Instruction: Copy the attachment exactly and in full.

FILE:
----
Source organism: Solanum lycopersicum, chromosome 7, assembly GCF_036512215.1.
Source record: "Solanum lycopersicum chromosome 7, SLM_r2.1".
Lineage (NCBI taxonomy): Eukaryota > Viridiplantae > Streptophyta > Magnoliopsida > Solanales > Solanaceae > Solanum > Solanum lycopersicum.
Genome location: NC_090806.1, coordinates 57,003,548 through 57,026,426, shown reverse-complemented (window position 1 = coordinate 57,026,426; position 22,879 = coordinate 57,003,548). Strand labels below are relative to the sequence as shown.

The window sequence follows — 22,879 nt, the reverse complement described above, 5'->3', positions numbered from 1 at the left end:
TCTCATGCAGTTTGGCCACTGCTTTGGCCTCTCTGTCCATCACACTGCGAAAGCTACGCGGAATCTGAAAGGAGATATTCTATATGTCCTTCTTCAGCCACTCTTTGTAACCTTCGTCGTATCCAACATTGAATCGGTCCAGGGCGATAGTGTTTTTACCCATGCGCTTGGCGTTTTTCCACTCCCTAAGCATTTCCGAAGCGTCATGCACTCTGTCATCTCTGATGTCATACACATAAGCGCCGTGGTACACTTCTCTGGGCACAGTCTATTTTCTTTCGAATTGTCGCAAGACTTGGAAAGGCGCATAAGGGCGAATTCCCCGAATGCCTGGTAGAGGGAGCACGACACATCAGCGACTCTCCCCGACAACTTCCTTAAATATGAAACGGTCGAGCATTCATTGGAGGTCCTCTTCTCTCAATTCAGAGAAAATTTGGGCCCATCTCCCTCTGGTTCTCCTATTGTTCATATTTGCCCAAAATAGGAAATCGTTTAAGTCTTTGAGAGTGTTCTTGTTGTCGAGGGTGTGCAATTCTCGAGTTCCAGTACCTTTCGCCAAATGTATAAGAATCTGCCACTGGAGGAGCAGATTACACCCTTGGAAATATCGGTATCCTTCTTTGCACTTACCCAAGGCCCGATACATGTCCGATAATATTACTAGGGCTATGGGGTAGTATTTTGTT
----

Source organism: Solanum lycopersicum, chromosome 7, assembly GCF_036512215.1.
Source record: "Solanum lycopersicum chromosome 7, SLM_r2.1".
Lineage (NCBI taxonomy): Eukaryota > Viridiplantae > Streptophyta > Magnoliopsida > Solanales > Solanaceae > Solanum > Solanum lycopersicum.
Genome location: NC_090806.1, coordinates 57,003,548 through 57,026,426, shown reverse-complemented (window position 1 = coordinate 57,026,426; position 22,879 = coordinate 57,003,548). Strand labels below are relative to the sequence as shown.

The window sequence follows — 22,879 nt, the reverse complement described above, 5'->3', positions numbered from 1 at the left end:
TCTCATGCAGTTTGGCCACTGCTTTGGCCTCTCTGTCCATCACACTGCGAAAGCTACGCGGAATCTGAAAGGAGATATTCTATATGTCCTTCTTCAGCCACTCTTTGTAACCTTCGTCGTATCCAACATTGAATCGGTCCAGGGCGATAGTGTTTTTACCCATGCGCTTGGCGTTTTTCCACTCCCTAAGCATTTCCGAAGCGTCATGCACTCTGTCATCTCTGATGTCATACACATAAGCGCCGTGGTACACTTCTCTGGGCACAGTCTATTTTCTTTCGAATTGTCGCAAGACTTGGAAAGGCGCATAAGGGCGAATTCCCCGAATGCCTGGTAGAGGGAGCACGACACATCAGCGACTCTCCCCGACAACTTCCTTAAATATGAAACGGTCGAGCATTCATTGGAGGTCCTCTTCTCTCAATTCAGAGAAAATTTGGGCCCATCTCCCTCTGGTTCTCCTATTGTTCATATTTGCCCAAAATAGGAAATCGTTTAAGTCTTTGAGAGTGTTCTTGTTGTCGAGGGTGTGCAATTCTCGAGTTCCAGTACCTTTCGCCAAATGTATAAGAATCTGCCACTGGAGGAGCAGATTACACCCTTGGAAATATCGGTATCCTTCTTTGCACTTACCCAAGGCCCGATACATGTCCGATAATATTACTAGGGCTATGGGGTAGTATTTTGTT